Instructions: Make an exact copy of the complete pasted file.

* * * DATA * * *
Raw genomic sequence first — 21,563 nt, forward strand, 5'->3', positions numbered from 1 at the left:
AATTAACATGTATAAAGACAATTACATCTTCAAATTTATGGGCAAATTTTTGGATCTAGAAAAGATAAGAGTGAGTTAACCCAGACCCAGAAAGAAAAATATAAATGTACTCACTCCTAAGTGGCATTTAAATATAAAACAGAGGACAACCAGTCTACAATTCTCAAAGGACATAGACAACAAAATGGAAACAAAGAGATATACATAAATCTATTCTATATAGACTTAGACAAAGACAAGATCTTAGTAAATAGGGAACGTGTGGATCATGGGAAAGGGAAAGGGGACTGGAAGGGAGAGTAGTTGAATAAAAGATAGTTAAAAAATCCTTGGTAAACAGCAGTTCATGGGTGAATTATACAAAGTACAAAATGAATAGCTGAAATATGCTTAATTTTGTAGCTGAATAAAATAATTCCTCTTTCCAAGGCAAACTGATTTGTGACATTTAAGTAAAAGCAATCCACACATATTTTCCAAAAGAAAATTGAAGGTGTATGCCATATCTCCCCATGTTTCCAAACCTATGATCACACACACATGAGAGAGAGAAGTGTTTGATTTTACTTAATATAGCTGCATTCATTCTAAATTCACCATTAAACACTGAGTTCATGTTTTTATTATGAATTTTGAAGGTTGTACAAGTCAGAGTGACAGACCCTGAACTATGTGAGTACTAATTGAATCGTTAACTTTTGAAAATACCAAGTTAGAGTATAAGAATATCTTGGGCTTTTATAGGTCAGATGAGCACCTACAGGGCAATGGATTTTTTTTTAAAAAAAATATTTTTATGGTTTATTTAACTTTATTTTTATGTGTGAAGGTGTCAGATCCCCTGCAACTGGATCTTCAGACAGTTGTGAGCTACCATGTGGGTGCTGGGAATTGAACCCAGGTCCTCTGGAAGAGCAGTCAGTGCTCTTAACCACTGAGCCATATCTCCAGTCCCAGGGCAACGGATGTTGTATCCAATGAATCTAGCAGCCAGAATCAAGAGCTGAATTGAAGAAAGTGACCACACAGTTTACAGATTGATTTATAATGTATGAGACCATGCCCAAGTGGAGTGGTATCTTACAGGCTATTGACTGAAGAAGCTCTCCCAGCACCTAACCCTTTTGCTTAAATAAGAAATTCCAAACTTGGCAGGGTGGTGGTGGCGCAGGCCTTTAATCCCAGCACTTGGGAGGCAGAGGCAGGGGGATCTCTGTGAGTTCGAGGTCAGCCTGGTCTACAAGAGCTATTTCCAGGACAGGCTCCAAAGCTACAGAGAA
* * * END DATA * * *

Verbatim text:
Raw genomic sequence first — 21,563 nt, forward strand, 5'->3', positions numbered from 1 at the left:
AATTAACATGTATAAAGACAATTACATCTTCAAATTTATGGGCAAATTTTTGGATCTAGAAAAGATAAGAGTGAGTTAACCCAGACCCAGAAAGAAAAATATAAATGTACTCACTCCTAAGTGGCATTTAAATATAAAACAGAGGACAACCAGTCTACAATTCTCAAAGGACATAGACAACAAAATGGAAACAAAGAGATATACATAAATCTATTCTATATAGACTTAGACAAAGACAAGATCTTAGTAAATAGGGAACGTGTGGATCATGGGAAAGGGAAAGGGGACTGGAAGGGAGAGTAGTTGAATAAAAGATAGTTAAAAAATCCTTGGTAAACAGCAGTTCATGGGTGAATTATACAAAGTACAAAATGAATAGCTGAAATATGCTTAATTTTGTAGCTGAATAAAATAATTCCTCTTTCCAAGGCAAACTGATTTGTGACATTTAAGTAAAAGCAATCCACACATATTTTCCAAAAGAAAATTGAAGGTGTATGCCATATCTCCCCATGTTTCCAAACCTATGATCACACACACATGAGAGAGAGAAGTGTTTGATTTTACTTAATATAGCTGCATTCATTCTAAATTCACCATTAAACACTGAGTTCATGTTTTTATTATGAATTTTGAAGGTTGTACAAGTCAGAGTGACAGACCCTGAACTATGTGAGTACTAATTGAATCGTTAACTTTTGAAAATACCAAGTTAGAGTATAAGAATATCTTGGGCTTTTATAGGTCAGATGAGCACCTACAGGGCAATGGATTTTTTTTTAAAAAAAATATTTTTATGGTTTATTTAACTTTATTTTTATGTGTGAAGGTGTCAGATCCCCTGCAACTGGATCTTCAGACAGTTGTGAGCTACCATGTGGGTGCTGGGAATTGAACCCAGGTCCTCTGGAAGAGCAGTCAGTGCTCTTAACCACTGAGCCATATCTCCAGTCCCAGGGCAACGGATGTTGTATCCAATGAATCTAGCAGCCAGAATCAAGAGCTGAATTGAAGAAAGTGACCACACAGTTTACAGATTGATTTATAATGTATGAGACCATGCCCAAGTGGAGTGGTATCTTACAGGCTATTGACTGAAGAAGCTCTCCCAGCACCTAACCCTTTTGCTTAAATAAGAAATTCCAAACTTGGCAGGGTGGTGGTGGCGCAGGCCTTTAATCCCAGCACTTGGGAGGCAGAGGCAGGGGGATCTCTGTGAGTTCGAGGTCAGCCTGGTCTACAAGAGCTATTTCCAGGACAGGCTCCAAAGCTACAGAGAA